10 And behold, when I see many of my brethren truly penitent, and coming to the Lord their God, then is my soul filled with joy; then do I remember what the Lord has done for me, yea, even that he hath heard my prayer; yea, then do I remember his merciful arm which he extended towards me."

I suppose that I can be happy with the time that the Lord has given me. I will do my best to share the gospel throughout my life in many different church callings and life experiences. It is all going to be okay.
"The grace of our Lord Jesus Christ be with you. My love be with you all in Christ Jesus. Amen."- 1 Corinthians 16:23-24
"We also bear record; and ye know that our record is true. I had many things to write, but I will not with ink and pen write unto thee: But I trust I shall shortly see thee, and we shall speak face to face. Peace be to thee. Our friends salute thee. Greet the friends by name." 3 John 1:12-14


Sister Caroline Faulkner

Tuesday, June 9, 2015

Coming Home

Sometimes when people tell me stories I worry when I hear them tell me that they were alone. Then I remember that most people can be alone for a little bit and it's not a problem. I also worry when I think about staying in one place for hours at a time. I have a little alarm in my head that goes off when I've been talking to someone for almost an hour and I need to leave. I don't know how I developed this sense, but it will be useful in school, I guess.
We went to the temple today. That is always a good experience. I need the peace that we get there. Especially because preparing to go home is a pretty stressful experience. I got to see some members of the ward I served in in Walla Walla. That was exciting as well.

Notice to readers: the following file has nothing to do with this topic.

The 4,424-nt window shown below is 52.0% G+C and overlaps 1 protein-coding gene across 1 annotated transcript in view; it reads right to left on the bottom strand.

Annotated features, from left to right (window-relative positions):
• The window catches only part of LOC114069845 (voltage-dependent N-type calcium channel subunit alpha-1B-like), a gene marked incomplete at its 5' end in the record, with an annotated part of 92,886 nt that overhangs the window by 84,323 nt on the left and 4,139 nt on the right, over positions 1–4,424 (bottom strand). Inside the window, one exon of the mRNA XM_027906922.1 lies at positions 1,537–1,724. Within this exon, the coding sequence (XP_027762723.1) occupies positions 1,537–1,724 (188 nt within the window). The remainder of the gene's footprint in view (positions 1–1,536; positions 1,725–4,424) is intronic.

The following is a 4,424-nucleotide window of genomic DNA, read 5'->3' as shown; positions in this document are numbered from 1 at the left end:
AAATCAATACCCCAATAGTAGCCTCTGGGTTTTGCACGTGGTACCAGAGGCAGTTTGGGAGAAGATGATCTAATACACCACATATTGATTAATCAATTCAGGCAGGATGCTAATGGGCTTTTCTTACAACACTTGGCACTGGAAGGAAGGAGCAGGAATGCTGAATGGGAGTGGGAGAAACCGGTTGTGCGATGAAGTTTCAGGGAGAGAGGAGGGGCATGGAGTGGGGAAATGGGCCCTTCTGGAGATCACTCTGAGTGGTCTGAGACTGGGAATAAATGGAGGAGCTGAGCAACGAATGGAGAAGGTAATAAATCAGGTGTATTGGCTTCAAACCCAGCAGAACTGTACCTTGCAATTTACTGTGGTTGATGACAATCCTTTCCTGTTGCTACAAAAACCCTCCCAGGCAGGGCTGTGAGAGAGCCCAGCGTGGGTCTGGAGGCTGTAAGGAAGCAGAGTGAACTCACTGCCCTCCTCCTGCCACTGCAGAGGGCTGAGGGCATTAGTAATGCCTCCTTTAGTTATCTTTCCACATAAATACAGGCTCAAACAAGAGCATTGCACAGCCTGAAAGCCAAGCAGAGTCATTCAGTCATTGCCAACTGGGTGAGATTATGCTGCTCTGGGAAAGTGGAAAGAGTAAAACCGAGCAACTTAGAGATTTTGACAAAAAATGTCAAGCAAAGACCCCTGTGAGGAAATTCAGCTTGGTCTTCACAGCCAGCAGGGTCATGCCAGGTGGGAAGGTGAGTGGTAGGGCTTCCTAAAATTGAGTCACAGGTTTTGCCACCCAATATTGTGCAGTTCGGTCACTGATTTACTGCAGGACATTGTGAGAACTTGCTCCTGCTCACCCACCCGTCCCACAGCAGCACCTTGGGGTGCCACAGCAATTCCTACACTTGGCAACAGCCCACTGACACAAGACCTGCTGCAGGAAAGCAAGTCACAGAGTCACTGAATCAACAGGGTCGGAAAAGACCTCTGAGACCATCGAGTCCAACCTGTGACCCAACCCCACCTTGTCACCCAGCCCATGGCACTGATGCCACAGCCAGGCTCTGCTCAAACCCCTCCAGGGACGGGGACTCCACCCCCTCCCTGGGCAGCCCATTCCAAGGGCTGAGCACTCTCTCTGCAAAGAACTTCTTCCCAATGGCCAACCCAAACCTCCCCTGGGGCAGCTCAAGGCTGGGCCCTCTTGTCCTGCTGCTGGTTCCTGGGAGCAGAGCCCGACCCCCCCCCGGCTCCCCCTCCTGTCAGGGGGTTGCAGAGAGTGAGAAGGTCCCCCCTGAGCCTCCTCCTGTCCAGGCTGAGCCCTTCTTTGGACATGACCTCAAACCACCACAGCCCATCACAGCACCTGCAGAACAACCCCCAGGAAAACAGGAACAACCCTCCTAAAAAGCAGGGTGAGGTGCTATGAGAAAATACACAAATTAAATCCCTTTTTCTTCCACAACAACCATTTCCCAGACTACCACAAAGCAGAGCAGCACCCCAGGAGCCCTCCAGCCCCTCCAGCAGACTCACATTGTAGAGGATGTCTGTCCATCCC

I had my final interview with President Ware today. I really admire our mission president. He's been a really good influence in my life and his example. I can tell that he and Sister Ware really love the missionaries in our mission. He shared a scripture in 2 Corinthians 5:

"6 Therefore we are always confident, knowing that, whilst we are at home in the body, we are absent from the Lord:
7 (For we walk by faith, not by sight:)
8 We are confident, I say, and willing rather to be absent from the body, and to be present with the Lord."
He talked about how we don't get to know what's going to happen or how it's going to go (even when we have plans) but we can be confident and trust God, who lets us learn by experience. Our Father in Heaven gives us the Spirit to be with us even though we don't get to be with Him in this life.

I have really come to terms with going home. I was kind of worried about one of our recent converts, but he's doing better and I think with that I can work as hard as I can this week and then leave in peace. I have no regrets. The stress is taking a physical toll on me though. I think I'll get through.
President Ware told me that when you are missionary you have one purpose. We "Invite others to come unto Christ by helping them receive the restored gospel through faith in Jesus Christ and His Atonement, repentance, baptism, receiving the gift of the Holy Ghost, and enduring to the end." When we are returned missionaries we have many more purposes, though that purpose is still included. We also have family, school, work, preparing for future covenants, family history and other church callings. We have more to juggle and we have to remember that not every priority is most valuable all the time. I respect that.
The work is going well. I will miss this area. I've been here so long. But I would trust either of my companions or both with it. I have confidence that the people we baptized here will endure to the end.

I suppose I'll see most of you soon. I get home Tuesday the 16th. My homecoming talk is on the 21st at 11:30 (I think). Everyone is invited.

Thanks for your love and support.

Sister Caroline Faulkner

Monday, June 1, 2015

Baptism Blue